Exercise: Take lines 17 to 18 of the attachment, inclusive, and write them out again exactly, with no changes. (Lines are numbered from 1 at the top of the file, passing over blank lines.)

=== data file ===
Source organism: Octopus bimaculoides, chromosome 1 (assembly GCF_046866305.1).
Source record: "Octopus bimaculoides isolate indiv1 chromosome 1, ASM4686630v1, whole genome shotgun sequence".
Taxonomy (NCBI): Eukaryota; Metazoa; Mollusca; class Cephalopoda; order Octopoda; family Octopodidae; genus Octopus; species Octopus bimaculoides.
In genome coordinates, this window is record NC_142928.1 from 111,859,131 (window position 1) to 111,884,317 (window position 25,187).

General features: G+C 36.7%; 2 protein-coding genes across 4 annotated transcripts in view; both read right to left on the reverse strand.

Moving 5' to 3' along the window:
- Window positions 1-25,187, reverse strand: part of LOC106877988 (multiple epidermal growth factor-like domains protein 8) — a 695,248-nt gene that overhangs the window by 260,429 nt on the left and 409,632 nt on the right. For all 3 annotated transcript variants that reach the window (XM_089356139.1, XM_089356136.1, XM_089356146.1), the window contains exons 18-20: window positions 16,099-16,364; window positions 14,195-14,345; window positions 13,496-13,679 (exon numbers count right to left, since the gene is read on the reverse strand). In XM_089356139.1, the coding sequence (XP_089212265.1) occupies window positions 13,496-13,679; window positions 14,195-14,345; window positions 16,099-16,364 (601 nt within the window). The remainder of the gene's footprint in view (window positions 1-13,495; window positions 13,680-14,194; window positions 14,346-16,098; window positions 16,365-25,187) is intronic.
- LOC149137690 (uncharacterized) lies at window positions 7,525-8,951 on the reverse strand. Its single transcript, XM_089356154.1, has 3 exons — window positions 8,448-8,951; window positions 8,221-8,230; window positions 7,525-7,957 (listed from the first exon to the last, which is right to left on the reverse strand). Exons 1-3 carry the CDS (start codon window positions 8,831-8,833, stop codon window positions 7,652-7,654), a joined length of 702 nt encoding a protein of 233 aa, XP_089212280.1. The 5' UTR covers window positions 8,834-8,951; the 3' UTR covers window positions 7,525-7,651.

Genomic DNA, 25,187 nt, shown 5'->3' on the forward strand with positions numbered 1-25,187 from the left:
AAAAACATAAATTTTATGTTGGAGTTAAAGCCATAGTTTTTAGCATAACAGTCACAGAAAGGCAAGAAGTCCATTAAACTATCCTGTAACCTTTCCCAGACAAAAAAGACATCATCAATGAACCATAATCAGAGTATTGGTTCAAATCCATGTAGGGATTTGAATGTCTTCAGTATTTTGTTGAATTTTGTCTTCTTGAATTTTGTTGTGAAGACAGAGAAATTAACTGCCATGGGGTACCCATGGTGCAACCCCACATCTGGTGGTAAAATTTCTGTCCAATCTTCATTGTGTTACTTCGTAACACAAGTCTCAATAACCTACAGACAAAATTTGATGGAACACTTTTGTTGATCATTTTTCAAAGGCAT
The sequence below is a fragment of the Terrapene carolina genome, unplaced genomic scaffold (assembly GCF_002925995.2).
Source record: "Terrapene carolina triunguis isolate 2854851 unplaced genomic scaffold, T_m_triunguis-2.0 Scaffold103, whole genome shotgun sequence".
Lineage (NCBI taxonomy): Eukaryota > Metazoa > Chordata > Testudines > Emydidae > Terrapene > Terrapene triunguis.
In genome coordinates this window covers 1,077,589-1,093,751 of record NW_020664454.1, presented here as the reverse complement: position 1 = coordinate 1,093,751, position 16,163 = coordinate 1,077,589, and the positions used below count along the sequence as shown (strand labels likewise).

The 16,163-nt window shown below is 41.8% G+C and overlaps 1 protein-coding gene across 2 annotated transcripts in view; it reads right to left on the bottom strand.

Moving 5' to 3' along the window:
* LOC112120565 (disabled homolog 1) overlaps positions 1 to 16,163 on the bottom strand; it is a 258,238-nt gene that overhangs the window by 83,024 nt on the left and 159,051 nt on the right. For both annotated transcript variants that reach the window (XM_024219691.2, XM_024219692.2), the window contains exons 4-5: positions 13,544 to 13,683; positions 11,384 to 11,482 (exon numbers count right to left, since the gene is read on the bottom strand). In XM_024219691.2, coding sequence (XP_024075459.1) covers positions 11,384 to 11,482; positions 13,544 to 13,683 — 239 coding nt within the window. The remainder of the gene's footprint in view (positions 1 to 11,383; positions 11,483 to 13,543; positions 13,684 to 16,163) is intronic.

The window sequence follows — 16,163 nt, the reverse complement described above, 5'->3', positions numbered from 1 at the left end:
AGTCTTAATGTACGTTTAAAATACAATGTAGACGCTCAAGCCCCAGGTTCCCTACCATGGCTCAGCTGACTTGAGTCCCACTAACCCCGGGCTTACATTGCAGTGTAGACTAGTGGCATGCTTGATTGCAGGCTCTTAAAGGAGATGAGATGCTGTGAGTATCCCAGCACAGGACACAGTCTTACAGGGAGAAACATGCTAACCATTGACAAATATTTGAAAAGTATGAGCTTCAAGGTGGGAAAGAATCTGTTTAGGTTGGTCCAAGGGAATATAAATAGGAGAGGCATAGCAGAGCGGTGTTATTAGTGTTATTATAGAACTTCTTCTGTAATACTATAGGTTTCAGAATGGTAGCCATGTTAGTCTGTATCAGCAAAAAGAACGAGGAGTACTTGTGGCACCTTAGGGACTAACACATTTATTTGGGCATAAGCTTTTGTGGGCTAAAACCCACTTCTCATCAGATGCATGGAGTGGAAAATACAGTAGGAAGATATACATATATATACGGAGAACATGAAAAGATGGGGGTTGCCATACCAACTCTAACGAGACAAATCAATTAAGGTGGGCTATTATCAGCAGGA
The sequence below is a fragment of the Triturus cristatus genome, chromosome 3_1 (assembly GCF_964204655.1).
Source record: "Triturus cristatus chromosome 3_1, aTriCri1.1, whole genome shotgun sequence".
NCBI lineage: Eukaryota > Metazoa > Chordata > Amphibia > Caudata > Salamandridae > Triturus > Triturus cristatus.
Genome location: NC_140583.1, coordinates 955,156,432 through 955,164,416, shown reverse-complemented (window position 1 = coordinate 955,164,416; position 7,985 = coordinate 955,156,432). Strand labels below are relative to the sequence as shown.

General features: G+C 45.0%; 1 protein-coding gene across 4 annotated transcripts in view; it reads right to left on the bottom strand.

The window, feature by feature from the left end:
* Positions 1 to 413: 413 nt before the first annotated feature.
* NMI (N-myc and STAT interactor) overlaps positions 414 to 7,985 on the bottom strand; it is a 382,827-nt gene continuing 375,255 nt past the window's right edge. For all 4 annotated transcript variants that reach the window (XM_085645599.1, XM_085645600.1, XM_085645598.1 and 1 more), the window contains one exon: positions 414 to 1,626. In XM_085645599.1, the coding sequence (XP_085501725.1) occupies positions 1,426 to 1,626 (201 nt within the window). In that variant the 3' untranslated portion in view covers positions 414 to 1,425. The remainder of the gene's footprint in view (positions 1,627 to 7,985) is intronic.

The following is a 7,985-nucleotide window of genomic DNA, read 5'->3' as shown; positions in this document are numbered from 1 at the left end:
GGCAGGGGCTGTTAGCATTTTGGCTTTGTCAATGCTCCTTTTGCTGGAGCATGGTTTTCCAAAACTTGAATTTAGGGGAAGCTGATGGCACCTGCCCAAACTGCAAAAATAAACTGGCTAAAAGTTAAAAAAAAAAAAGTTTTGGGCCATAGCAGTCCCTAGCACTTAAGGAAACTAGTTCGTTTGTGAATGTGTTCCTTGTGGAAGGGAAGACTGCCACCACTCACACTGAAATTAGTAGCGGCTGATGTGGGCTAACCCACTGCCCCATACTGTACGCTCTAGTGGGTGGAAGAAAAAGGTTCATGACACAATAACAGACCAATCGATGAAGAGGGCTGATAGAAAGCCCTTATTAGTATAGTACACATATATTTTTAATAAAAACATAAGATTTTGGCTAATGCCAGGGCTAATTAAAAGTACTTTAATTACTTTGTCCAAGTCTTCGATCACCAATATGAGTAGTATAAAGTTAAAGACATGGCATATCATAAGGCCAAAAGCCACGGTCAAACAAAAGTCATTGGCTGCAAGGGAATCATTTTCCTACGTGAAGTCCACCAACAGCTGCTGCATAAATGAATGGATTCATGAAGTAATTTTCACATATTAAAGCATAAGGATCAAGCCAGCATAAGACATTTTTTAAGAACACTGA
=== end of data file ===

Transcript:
* LOC112120565 (disabled homolog 1) overlaps positions 1 to 16,163 on the bottom strand; it is a 258,238-nt gene that overhangs the window by 83,024 nt on the left and 159,051 nt on the right. For both annotated transcript variants that reach the window (XM_024219691.2, XM_024219692.2), the window contains exons 4-5: positions 13,544 to 13,683; positions 11,384 to 11,482 (exon numbers count right to left, since the gene is read on the bottom strand). In XM_024219691.2, coding sequence (XP_024075459.1) covers positions 11,384 to 11,482; positions 13,544 to 13,683 — 239 coding nt within the window. The remainder of the gene's footprint in view (positions 1 to 11,383; positions 11,483 to 13,543; positions 13,684 to 16,163) is intronic.

The window sequence follows — 16,163 nt, the reverse complement described above, 5'->3', positions numbered from 1 at the left end: